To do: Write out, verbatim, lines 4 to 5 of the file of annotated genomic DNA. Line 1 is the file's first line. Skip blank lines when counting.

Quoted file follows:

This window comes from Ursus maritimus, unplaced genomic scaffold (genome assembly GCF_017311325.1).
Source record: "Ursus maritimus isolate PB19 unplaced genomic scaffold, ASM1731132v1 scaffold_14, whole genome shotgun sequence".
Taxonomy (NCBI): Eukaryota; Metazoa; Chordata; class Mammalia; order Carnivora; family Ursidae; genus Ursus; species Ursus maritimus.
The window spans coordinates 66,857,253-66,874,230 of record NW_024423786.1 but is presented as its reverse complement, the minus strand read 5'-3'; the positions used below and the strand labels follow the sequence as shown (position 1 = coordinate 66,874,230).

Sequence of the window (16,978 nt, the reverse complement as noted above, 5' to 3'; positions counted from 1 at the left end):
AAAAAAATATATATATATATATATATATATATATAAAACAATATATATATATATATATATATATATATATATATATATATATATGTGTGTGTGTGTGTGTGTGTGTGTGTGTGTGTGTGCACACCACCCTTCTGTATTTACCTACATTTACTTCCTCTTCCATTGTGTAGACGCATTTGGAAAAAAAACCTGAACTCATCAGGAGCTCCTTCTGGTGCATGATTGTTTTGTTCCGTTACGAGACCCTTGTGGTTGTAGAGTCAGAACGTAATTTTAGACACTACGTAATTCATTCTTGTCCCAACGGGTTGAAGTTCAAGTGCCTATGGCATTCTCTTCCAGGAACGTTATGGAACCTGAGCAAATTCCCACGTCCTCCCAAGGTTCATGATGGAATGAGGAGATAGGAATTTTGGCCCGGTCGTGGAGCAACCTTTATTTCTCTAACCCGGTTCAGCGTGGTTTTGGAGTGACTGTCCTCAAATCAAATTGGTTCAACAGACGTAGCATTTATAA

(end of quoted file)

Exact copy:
The window spans coordinates 66,857,253-66,874,230 of record NW_024423786.1 but is presented as its reverse complement, the minus strand read 5'-3'; the positions used below and the strand labels follow the sequence as shown (position 1 = coordinate 66,874,230).

Sequence of the window (16,978 nt, the reverse complement as noted above, 5' to 3'; positions counted from 1 at the left end):